David Burke: The Good, the Bad, and the Ugly
The first time I ever heard of David Burke (because I’m from Seattle and not a food person) was from my chiropractor who, along with his talent for sorting out my skeletal anomalies, is a discerning foodie, and recommended his restaurant Townhouse for a special birthday dinner in New York City. We followed his suggestion, and it was absolutely charming, luxurious, and the food was impeccably delicious. We returned to Townhouse six months later for my husband’s birthday and David Burke himself was not only in the house, but bought the eight of us a round of celebratory champagne. The appetizers, dinner, and desserts were, once again, absolutely first rate. David Burke’s Townhouse remains one of my top 5 favorite restaurants in NYC.
Imagine my excitement, then, when I saw a Living Social deal for David Burke’s restaurant at Bloomingdale’s on 5th Avenue. Burke Bar Café advertises itself as an “intimate supper spot” but is actually a diner-like, over-crowded corner of the store with disappointing food, given the name of the chef who one would think is supposed to be overseeing the restaurant that bears his name. The lobster mac and cheese, which should be a no-brainer bowl of delicious delight, was disappointingly bland. Honestly, I’m too far from that experience to review it in detail, but I do know I’ve had more satisfying meals at the New Jersey diner two blocks from my house. It was a huge disappointment that we felt wasn’t any better than our local Denny’s.
Apparently my husband and I are gluttons for punishment (or don’t learn easily) because when we saw a Living Social deal for David Burke’s Fishtail on the Upper East Side, we bit yet again. This one was for a high-end Burke location, and as much as we love Townhouse, we figured this well-reviewed iteration of Burke’s culinary genius would be a no-brainer.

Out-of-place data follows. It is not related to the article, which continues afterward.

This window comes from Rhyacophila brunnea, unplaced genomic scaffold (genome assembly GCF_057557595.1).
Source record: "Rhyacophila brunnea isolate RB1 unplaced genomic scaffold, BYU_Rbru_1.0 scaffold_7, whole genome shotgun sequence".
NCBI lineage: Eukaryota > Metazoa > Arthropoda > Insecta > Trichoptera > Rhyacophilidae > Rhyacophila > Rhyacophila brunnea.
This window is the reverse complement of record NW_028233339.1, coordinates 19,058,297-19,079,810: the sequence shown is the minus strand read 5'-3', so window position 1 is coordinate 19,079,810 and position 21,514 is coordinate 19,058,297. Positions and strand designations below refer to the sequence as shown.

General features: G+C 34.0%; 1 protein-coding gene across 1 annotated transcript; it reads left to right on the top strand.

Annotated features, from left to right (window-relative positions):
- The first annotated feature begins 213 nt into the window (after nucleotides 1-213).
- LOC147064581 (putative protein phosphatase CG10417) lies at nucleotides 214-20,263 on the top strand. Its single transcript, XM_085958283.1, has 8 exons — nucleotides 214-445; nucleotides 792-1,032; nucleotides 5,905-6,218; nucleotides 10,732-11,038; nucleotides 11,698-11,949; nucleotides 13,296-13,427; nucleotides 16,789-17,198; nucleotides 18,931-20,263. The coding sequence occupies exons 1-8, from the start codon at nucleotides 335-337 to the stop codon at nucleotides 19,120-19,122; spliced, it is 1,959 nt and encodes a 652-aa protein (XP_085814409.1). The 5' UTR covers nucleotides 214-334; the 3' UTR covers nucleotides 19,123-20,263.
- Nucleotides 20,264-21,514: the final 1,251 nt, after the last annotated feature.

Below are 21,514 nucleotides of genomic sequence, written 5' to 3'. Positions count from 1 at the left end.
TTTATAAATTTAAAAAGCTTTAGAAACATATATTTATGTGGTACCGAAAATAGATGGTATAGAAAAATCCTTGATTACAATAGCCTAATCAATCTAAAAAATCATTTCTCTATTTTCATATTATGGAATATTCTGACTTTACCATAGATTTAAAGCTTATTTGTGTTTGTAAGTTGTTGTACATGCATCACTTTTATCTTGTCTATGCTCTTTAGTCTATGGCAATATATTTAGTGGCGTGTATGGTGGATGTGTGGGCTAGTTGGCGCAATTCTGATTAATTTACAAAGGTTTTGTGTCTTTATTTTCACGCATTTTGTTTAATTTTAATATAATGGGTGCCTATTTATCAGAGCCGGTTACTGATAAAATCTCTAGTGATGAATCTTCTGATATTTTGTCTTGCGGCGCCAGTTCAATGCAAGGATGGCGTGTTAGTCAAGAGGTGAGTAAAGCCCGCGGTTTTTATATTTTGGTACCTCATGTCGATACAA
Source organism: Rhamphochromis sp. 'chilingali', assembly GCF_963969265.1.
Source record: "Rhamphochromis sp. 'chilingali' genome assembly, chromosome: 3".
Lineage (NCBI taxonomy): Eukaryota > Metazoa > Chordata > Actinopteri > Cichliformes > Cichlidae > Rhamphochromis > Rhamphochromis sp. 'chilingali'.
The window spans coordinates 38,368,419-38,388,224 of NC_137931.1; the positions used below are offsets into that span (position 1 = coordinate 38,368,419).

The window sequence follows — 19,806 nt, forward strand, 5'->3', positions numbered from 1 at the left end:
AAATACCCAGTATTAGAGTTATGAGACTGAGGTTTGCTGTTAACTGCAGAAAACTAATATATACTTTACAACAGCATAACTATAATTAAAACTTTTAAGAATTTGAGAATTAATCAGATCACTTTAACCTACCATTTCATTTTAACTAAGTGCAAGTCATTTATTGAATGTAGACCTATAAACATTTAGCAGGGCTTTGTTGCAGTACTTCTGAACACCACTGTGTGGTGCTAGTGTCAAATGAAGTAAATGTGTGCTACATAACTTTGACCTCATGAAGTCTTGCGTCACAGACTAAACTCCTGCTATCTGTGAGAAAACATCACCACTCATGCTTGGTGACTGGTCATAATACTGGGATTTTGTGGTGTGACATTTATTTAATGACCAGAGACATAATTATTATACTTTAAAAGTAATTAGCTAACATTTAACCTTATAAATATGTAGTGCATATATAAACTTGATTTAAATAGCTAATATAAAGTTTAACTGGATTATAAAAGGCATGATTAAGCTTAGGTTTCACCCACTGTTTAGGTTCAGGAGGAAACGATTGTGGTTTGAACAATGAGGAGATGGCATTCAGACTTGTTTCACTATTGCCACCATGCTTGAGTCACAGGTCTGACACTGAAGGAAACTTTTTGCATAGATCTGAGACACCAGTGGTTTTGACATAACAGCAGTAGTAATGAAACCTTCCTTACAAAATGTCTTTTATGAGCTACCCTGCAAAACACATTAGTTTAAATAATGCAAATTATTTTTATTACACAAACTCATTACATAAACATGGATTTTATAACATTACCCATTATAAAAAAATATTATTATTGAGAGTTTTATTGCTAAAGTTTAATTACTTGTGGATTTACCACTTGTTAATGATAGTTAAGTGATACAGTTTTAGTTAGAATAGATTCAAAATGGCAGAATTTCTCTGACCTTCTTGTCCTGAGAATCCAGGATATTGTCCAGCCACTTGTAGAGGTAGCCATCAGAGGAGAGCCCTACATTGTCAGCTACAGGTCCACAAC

Not so much.
The décor and atmosphere were very nice. We had an amazing window table on the second floor of a charming repurposed historic apartment building. The service was first-rate. The food, though, was an epic disappointment. I don’t know if it’s that Burke uses the Living Social deals to pull in new customers and serves substandard dishes on those prix fixe menus, but once again, the food was highly disappointing. We started with a sushi plate that was not even as good as the pre-made sushi sold by our local supermarket. Next was a tuna tartar that was so salty it actually burned our tongues. My husband paid the extra fee to have the “angry lobster” entrée, which was overcooked and lacking flavor. My skirt steak was tough. The desserts were the high point of the dinner, being absolutely delicious, but I’m not a big dessert girl, so I only ate a couple of bites anyway. I will never return to Fishtail, nor will I recommend it to anyone I know.
So, it seems that David Burke is very hit-or-miss. I can almost guarantee that if you go to Townhouse, you will enjoy a delicious, high-end experience with excellent service. However, the Living Social deals and/or the Bloomingdale’s location and Fishtail are not worth even considering. As far as celebrity chef enterprises go, I would have to label Burke a poorly-managed, disappointing failure. It’s an incredible waste knowing the brilliance of which Burke is capable.
Editor’s note: For another David Burke review, read Carol’s brunch experience at David Burke Kitchen located in The James Hotel.
Photos from David Burke’s Townhouse Facebook page: https://www.facebook.com/davidburketownhouse